Our oral history book series has featured a diversity of voices and issues, including wrongfully convicted Americans, undocumented immigrants, and people living under oppressive regimes in Burma, Zimbabwe and Colombia.

Moving forward, our books will focus on communities impacted by issues of criminal justice and migration & displacement.

Learn more about our oral history book series and how you can apply to develop a project with VOW.


The VOW Story Lab is possible thanks to passionate people like you. Will you join us in supporting in-depth, human rights storytelling?

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Mi Maria

Editor: Ricia Chansky

On September 20, 2017, Hurricane María battered Puerto Rico for over twenty-two hours. The real catastrophe, however, seems to be the ways in which the people of Puerto Rico have been ignored in its aftermath.

Since the hurricane, the abject lack of U.S. government support has left many on the island without electricity, clean drinking water, food, and medical care. Nine months later, the island remains shattered.

Mi María brings together stories of survival and community with an interrogation of the politics of citizenry rooted in the history of Puerto Rico and the United States, and exemplified by the lack of support offered in the aftermath of this disaster.

Ricia Chansky is an Associate Professor of literature at the University of Puerto Rico, Mayagüez. An essential part of this will be training 100 of her students to be conscientious, ethical oral historians who will collect narratives for the project from their home communities.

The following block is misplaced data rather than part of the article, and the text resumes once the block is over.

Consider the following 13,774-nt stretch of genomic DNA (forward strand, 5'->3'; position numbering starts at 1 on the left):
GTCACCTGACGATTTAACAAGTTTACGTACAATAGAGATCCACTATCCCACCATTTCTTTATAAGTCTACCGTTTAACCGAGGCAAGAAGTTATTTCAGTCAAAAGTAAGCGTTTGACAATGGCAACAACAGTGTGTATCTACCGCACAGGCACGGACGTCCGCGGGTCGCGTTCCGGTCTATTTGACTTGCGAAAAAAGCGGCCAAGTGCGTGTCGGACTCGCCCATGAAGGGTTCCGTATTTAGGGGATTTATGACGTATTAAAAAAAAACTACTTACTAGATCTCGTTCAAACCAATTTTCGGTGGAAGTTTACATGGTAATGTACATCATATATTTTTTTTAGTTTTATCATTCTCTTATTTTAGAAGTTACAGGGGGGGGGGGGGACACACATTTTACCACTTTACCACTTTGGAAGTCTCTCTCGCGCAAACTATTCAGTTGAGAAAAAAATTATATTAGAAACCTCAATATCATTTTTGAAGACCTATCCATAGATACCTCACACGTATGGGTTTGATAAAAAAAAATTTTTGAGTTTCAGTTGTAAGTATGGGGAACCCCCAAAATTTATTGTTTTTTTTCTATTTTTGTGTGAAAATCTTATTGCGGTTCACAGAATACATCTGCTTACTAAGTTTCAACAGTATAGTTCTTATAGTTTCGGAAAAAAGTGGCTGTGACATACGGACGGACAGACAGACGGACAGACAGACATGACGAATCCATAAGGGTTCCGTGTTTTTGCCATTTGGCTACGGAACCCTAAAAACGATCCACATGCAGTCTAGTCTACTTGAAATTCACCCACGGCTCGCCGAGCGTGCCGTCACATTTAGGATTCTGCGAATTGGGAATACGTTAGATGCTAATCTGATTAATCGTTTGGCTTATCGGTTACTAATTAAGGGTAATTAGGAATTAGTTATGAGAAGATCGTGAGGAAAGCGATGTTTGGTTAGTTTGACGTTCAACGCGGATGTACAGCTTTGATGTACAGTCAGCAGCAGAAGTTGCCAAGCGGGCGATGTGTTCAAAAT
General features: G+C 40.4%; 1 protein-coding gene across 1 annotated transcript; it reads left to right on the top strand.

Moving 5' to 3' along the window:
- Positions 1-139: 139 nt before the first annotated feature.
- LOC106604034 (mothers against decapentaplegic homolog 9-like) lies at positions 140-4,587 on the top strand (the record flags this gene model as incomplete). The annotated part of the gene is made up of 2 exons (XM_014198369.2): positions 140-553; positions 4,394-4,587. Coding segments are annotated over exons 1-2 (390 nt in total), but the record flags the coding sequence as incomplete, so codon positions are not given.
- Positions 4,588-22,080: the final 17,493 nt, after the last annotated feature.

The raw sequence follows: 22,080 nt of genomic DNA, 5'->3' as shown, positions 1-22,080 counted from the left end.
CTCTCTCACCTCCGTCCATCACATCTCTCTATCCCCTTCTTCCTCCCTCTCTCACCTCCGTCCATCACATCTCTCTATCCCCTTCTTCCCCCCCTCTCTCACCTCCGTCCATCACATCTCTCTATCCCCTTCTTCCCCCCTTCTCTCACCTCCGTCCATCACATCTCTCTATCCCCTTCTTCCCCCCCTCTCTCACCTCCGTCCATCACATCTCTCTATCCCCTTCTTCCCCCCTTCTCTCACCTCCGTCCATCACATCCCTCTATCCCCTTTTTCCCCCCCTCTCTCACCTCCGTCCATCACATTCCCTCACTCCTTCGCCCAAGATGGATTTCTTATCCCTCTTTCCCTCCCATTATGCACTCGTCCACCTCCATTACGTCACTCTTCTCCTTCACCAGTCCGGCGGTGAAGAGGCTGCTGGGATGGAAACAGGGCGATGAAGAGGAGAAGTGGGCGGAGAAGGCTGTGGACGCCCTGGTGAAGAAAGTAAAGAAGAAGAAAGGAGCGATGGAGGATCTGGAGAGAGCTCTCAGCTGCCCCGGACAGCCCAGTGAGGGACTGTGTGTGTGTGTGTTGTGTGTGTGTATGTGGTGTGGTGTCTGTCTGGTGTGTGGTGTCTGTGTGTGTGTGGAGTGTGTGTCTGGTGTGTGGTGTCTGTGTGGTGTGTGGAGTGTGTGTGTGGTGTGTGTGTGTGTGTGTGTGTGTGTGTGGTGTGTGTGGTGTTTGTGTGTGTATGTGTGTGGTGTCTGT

Read more about the project on our blog.


Editor: Katrina Powell

Refugee stories do not end once they’ve reached a host country. In fact, that is often just the beginning of their journey.

Resettled tells the untold stories of displacement, trauma, and community integration in an area not known for its resettlement efforts: Rural Appalachia.

Between xenophbic rhetoric, decreasing funds for resettlement, and a continued focus on rural Appalachia as a place of poverty and strife, understanding these stories is critically important. This project will place the “refugee narrative” alongside the “Appalachian narrative” to provide a greater understanding of the benefits and challenges of welcoming new neighbors in the region.

Katrina Powell is Professor of Rhetoric at Virginia Tech and is trained in oral history methodology at the Columbia University Oral History Institute. She has conducted several oral history projects in the U.S. and Sri Lanka, and has also published several books and articles using oral history methodology and analysis.

Read more in our editor Q&A.

How We Go Home

Editor: Sara Sinclair

What is it like to be a citizen of a nation within another nation whose dominant social, political, and economic interests are fundamentally at odds with your own?